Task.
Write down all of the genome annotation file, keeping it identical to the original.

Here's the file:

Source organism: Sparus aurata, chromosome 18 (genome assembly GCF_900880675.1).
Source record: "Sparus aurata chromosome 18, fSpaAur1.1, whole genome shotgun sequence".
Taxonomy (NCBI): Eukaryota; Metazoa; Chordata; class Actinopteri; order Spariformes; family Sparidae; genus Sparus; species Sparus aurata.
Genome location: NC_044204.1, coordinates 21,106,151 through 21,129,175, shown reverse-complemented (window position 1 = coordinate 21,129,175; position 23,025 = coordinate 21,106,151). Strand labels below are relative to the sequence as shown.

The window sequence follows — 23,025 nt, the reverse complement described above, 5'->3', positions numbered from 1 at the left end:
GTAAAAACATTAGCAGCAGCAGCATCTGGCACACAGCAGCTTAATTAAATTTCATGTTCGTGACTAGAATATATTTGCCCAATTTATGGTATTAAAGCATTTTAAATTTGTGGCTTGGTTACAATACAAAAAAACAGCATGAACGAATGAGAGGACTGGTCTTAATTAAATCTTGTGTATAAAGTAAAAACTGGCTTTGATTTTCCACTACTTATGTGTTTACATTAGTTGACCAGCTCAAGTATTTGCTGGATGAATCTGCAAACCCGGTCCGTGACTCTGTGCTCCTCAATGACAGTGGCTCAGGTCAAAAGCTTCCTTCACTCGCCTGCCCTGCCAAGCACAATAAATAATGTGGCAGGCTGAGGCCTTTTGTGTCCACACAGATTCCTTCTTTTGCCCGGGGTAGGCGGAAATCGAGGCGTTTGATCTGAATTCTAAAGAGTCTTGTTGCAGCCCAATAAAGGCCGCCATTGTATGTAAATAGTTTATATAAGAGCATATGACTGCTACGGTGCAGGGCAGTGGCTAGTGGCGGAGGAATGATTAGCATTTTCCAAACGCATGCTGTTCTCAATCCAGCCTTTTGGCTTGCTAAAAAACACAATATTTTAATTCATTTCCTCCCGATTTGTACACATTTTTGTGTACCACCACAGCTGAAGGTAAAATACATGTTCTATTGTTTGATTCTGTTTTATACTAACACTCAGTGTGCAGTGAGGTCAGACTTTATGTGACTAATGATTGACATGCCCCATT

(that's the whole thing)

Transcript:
Source organism: Sparus aurata, chromosome 18 (genome assembly GCF_900880675.1).
Source record: "Sparus aurata chromosome 18, fSpaAur1.1, whole genome shotgun sequence".
Taxonomy (NCBI): Eukaryota; Metazoa; Chordata; class Actinopteri; order Spariformes; family Sparidae; genus Sparus; species Sparus aurata.
Genome location: NC_044204.1, coordinates 21,106,151 through 21,129,175, shown reverse-complemented (window position 1 = coordinate 21,129,175; position 23,025 = coordinate 21,106,151). Strand labels below are relative to the sequence as shown.

The window sequence follows — 23,025 nt, the reverse complement described above, 5'->3', positions numbered from 1 at the left end:
GTAAAAACATTAGCAGCAGCAGCATCTGGCACACAGCAGCTTAATTAAATTTCATGTTCGTGACTAGAATATATTTGCCCAATTTATGGTATTAAAGCATTTTAAATTTGTGGCTTGGTTACAATACAAAAAAACAGCATGAACGAATGAGAGGACTGGTCTTAATTAAATCTTGTGTATAAAGTAAAAACTGGCTTTGATTTTCCACTACTTATGTGTTTACATTAGTTGACCAGCTCAAGTATTTGCTGGATGAATCTGCAAACCCGGTCCGTGACTCTGTGCTCCTCAATGACAGTGGCTCAGGTCAAAAGCTTCCTTCACTCGCCTGCCCTGCCAAGCACAATAAATAATGTGGCAGGCTGAGGCCTTTTGTGTCCACACAGATTCCTTCTTTTGCCCGGGGTAGGCGGAAATCGAGGCGTTTGATCTGAATTCTAAAGAGTCTTGTTGCAGCCCAATAAAGGCCGCCATTGTATGTAAATAGTTTATATAAGAGCATATGACTGCTACGGTGCAGGGCAGTGGCTAGTGGCGGAGGAATGATTAGCATTTTCCAAACGCATGCTGTTCTCAATCCAGCCTTTTGGCTTGCTAAAAAACACAATATTTTAATTCATTTCCTCCCGATTTGTACACATTTTTGTGTACCACCACAGCTGAAGGTAAAATACATGTTCTATTGTTTGATTCTGTTTTATACTAACACTCAGTGTGCAGTGAGGTCAGACTTTATGTGACTAATGATTGACATGCCCCATT